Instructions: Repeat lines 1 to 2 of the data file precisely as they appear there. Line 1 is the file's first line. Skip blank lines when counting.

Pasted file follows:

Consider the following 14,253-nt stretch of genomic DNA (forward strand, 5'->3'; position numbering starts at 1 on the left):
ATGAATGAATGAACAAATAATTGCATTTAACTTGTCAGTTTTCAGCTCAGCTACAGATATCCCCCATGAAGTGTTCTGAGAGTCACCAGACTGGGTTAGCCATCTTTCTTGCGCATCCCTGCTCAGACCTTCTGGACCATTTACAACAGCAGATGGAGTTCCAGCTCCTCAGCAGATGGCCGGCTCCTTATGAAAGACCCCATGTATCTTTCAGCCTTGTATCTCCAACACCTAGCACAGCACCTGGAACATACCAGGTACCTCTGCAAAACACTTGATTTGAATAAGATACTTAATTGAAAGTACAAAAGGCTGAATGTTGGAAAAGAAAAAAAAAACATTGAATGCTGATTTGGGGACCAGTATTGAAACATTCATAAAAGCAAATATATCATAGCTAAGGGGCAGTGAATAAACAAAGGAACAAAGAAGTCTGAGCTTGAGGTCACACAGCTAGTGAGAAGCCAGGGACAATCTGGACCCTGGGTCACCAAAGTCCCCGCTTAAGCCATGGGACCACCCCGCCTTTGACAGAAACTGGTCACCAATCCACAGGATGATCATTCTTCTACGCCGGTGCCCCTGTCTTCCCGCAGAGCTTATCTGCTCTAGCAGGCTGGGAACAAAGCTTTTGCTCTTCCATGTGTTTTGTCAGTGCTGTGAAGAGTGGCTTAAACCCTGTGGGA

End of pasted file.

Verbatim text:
Consider the following 14,253-nt stretch of genomic DNA (forward strand, 5'->3'; position numbering starts at 1 on the left):
ATGAATGAATGAACAAATAATTGCATTTAACTTGTCAGTTTTCAGCTCAGCTACAGATATCCCCCATGAAGTGTTCTGAGAGTCACCAGACTGGGTTAGCCATCTTTCTTGCGCATCCCTGCTCAGACCTTCTGGACCATTTACAACAGCAGATGGAGTTCCAGCTCCTCAGCAGATGGCCGGCTCCTTATGAAAGACCCCATGTATCTTTCAGCCTTGTATCTCCAACACCTAGCACAGCACCTGGAACATACCAGGTACCTCTGCAAAACACTTGATTTGAATAAGATACTTAATTGAAAGTACAAAAGGCTGAATGTTGGAAAAGAAAAAAAAAACATTGAATGCTGATTTGGGGACCAGTATTGAAACATTCATAAAAGCAAATATATCATAGCTAAGGGGCAGTGAATAAACAAAGGAACAAAGAAGTCTGAGCTTGAGGTCACACAGCTAGTGAGAAGCCAGGGACAATCTGGACCCTGGGTCACCAAAGTCCCCGCTTAAGCCATGGGACCACCCCGCCTTTGACAGAAACTGGTCACCAATCCACAGGATGATCATTCTTCTACGCCGGTGCCCCTGTCTTCCCGCAGAGCTTATCTGCTCTAGCAGGCTGGGAACAAAGCTTTTGCTCTTCCATGTGTTTTGTCAGTGCTGTGAAGAGTGGCTTAAACCCTGTGGGA